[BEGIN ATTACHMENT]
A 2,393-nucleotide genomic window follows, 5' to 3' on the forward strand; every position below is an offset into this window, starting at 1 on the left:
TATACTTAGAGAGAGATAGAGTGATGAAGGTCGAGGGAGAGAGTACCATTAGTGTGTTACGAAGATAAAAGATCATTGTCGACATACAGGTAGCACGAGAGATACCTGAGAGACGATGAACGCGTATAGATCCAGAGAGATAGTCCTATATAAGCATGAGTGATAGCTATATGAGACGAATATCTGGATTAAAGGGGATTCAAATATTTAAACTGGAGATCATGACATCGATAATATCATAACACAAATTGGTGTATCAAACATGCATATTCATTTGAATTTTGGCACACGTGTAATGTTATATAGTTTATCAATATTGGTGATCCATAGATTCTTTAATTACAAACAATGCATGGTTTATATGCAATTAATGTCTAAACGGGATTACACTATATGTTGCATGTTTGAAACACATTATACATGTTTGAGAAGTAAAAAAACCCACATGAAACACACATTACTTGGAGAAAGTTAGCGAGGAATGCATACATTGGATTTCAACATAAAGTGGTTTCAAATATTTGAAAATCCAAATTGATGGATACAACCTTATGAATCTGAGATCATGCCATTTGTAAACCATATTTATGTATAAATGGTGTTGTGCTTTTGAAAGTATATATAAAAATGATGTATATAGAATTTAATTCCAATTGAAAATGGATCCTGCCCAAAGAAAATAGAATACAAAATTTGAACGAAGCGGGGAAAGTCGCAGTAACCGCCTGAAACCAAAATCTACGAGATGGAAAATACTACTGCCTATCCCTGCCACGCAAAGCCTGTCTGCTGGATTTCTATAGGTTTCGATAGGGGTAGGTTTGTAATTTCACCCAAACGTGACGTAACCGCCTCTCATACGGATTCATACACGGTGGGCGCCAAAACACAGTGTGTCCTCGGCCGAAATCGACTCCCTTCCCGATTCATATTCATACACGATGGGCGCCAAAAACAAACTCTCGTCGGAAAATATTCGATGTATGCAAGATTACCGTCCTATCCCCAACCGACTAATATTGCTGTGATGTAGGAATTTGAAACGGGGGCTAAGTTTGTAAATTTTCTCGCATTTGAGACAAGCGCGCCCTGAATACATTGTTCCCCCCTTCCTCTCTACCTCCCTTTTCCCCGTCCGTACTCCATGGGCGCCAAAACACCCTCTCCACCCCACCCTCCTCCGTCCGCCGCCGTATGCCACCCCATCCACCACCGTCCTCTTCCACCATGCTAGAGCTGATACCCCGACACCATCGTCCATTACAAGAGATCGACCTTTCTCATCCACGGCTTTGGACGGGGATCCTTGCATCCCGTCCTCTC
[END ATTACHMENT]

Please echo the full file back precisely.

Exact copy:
A 2,393-nucleotide genomic window follows, 5' to 3' on the forward strand; every position below is an offset into this window, starting at 1 on the left:
TATACTTAGAGAGAGATAGAGTGATGAAGGTCGAGGGAGAGAGTACCATTAGTGTGTTACGAAGATAAAAGATCATTGTCGACATACAGGTAGCACGAGAGATACCTGAGAGACGATGAACGCGTATAGATCCAGAGAGATAGTCCTATATAAGCATGAGTGATAGCTATATGAGACGAATATCTGGATTAAAGGGGATTCAAATATTTAAACTGGAGATCATGACATCGATAATATCATAACACAAATTGGTGTATCAAACATGCATATTCATTTGAATTTTGGCACACGTGTAATGTTATATAGTTTATCAATATTGGTGATCCATAGATTCTTTAATTACAAACAATGCATGGTTTATATGCAATTAATGTCTAAACGGGATTACACTATATGTTGCATGTTTGAAACACATTATACATGTTTGAGAAGTAAAAAAACCCACATGAAACACACATTACTTGGAGAAAGTTAGCGAGGAATGCATACATTGGATTTCAACATAAAGTGGTTTCAAATATTTGAAAATCCAAATTGATGGATACAACCTTATGAATCTGAGATCATGCCATTTGTAAACCATATTTATGTATAAATGGTGTTGTGCTTTTGAAAGTATATATAAAAATGATGTATATAGAATTTAATTCCAATTGAAAATGGATCCTGCCCAAAGAAAATAGAATACAAAATTTGAACGAAGCGGGGAAAGTCGCAGTAACCGCCTGAAACCAAAATCTACGAGATGGAAAATACTACTGCCTATCCCTGCCACGCAAAGCCTGTCTGCTGGATTTCTATAGGTTTCGATAGGGGTAGGTTTGTAATTTCACCCAAACGTGACGTAACCGCCTCTCATACGGATTCATACACGGTGGGCGCCAAAACACAGTGTGTCCTCGGCCGAAATCGACTCCCTTCCCGATTCATATTCATACACGATGGGCGCCAAAAACAAACTCTCGTCGGAAAATATTCGATGTATGCAAGATTACCGTCCTATCCCCAACCGACTAATATTGCTGTGATGTAGGAATTTGAAACGGGGGCTAAGTTTGTAAATTTTCTCGCATTTGAGACAAGCGCGCCCTGAATACATTGTTCCCCCCTTCCTCTCTACCTCCCTTTTCCCCGTCCGTACTCCATGGGCGCCAAAACACCCTCTCCACCCCACCCTCCTCCGTCCGCCGCCGTATGCCACCCCATCCACCACCGTCCTCTTCCACCATGCTAGAGCTGATACCCCGACACCATCGTCCATTACAAGAGATCGACCTTTCTCATCCACGGCTTTGGACGGGGATCCTTGCATCCCGTCCTCTC